Defensive tackle Bob Slater, the man who has been a Washington Redskin for two years and never played a down in a regular-season game, lives a peculiar existence in this week's minicamp.
He is a rookie hiding inside a veteran's uniform, an optimistic player fighting a pessimist's past, a concerned man living behind a hulking, country-boy facade.
Slater is practicing with the Redskins for the first time since November 1984, when his left knee started getting in the way of a promising career.
By itself, this is a triumph.
Yet it presents even more problems. Every move he makes, he hopes his knee makes it with him.
"I don't know if the leg will hold up or not," Slater said after practice at Redskin Park. "It may be waiting for one special move and then, pop, blow out again. Hopefully, if there is such a move, I will never make it."
Two years ago, Slater was the Redskins' top draft choice out of Oklahoma, full of hope and pass-rushing power, with a virgin left knee.
Now, with his leg ugly from three operations and shaved to allow a brace to be taped on, he admits that if he doesn't play this season, he probably never will play in the National Football League.
"Realistically, this will probably be it," Slater said. "I'm coming out and trying to make it. If the leg doesn't hold up, I'll try to figure things out then. How do you approach that? There you are, crippled and without work. How do you deal with that?"
If it's any consolation, Slater, 25, has had more time to practice being crippled and without work than he has had time to practice football.
Two years ago, he missed half of his first minicamp while his agent worked on his contract. He was healthy until the last 1984 preseason game, when he sprained a ligament in his left knee as he tried to jump over a pile of bodies to get to a New Orleans running back named George Rogers.
One of the players he was trying to leap over dove out of the pile, hitting Slater in the back of the knee. They carried him from the field.
He went on the injured reserve list and began practicing again late in the year. But in November, his knee buckled during a drill and he again was carried from the field. He underwent arthroscopic surgery and was gone for the season.
He had more minor surgery in the offseason but thought he was fine until one spring day a year ago. He was running between cones on the field, getting ready for minicamp, when his knee popped out again.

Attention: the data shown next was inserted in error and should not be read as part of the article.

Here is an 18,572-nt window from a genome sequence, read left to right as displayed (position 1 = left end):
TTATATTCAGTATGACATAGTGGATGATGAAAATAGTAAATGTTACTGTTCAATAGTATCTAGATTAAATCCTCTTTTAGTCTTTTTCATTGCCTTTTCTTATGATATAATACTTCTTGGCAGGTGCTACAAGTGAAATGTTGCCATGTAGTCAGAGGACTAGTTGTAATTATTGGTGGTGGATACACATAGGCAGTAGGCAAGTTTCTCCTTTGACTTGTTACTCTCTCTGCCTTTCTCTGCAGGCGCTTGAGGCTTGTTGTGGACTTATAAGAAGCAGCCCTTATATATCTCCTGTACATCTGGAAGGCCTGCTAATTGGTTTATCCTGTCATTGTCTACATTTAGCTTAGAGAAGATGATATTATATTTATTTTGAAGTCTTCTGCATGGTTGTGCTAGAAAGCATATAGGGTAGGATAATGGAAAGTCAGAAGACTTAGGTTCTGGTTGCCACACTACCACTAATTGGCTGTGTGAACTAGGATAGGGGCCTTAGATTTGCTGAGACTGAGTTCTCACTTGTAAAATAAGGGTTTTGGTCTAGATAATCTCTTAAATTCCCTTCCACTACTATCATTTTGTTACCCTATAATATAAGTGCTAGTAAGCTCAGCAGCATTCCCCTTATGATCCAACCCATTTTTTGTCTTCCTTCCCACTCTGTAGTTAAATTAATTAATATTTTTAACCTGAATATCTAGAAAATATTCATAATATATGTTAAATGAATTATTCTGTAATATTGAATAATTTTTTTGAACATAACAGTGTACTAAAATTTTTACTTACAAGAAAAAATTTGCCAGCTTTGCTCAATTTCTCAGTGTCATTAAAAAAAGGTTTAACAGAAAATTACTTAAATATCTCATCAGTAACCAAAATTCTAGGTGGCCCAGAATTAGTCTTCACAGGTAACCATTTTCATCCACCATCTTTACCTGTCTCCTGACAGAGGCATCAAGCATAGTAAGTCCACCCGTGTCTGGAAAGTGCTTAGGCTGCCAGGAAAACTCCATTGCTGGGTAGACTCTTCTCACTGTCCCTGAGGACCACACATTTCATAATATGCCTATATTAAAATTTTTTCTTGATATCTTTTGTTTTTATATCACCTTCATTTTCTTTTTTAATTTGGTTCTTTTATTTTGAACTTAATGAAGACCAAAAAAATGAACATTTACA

"Last drill, last cone, last day before minicamp," Slater said. "What luck."
This time, he had reconstructive knee surgery to rebuild his interior cruciate ligament. He spent the 1985 minicamp in a bed at Sibley Memorial Hospital.
"Nobody can be more disappointed in the way things have gone than I am," Slater said. "For the management and the coaches, life goes on. They bring in a new player and keep on going. But for me, it stops. I have to start over from the beginning. I can't just get a new leg and go on."
Rehabilitation has been slow. There's been time to fish, time to work on the house, time to become a father and watch the son grow to nearly 7 months old.
Slater has measured success by walking laps in a swimming pool in August, then running them in January. "They do look at you kind of funny when you hop into a pool with running shoes on," he said.
No knee ever is perfect again after surgery, but Slater says he expects his bad knee to be as strong as his good one by this fall.
Everything points to this fall. Right now, the Redskins picture Slater the way they did in 1984. He is a top prospect, nothing more, nothing less.
"It's good for him to have some bodies flying by him, to gain some confidence," said Coach Joe Gibbs. "He is getting the work he needs right now."
If Slater stays healthy, the Redskins' defensive line becomes SRO. At the end of last season, the team carried three tackles: starters Dave Butz and Dean Hamel and reserve Tom Beasley. They figure to return, and there also are Slater, Darryl Grant (knee surgery) and top draft choice Markus Koch, an end who might move to tackle.
"We have five or six guys fighting for three or four spots," Slater said. "That's more than we have room for. Basically, we're talking about a fight to the finish, and I sure hope to be there."
The first day of the Redskins' latest kicking competition ended yesterday with veteran Steve Cox on top of the pack. Cox, the team's punter last season, made 17 of 20 field goals between 30 and 45 yards out; incumbent Mark Moseley, 16 of 20.
Free agent Jim Asmus, formerly with the Denver Gold of the U.S. Football League, also made 16. Four other free agents competed: Steve Willis was successful on 15 kicks; former Maryland kicker Jess Atkinson, 14; Rocky Costello, 13; and Paul Woodside, 11.
The Redskins would like to take no more than four kickers to training camp in July, special teams coach Wayne Sevier said.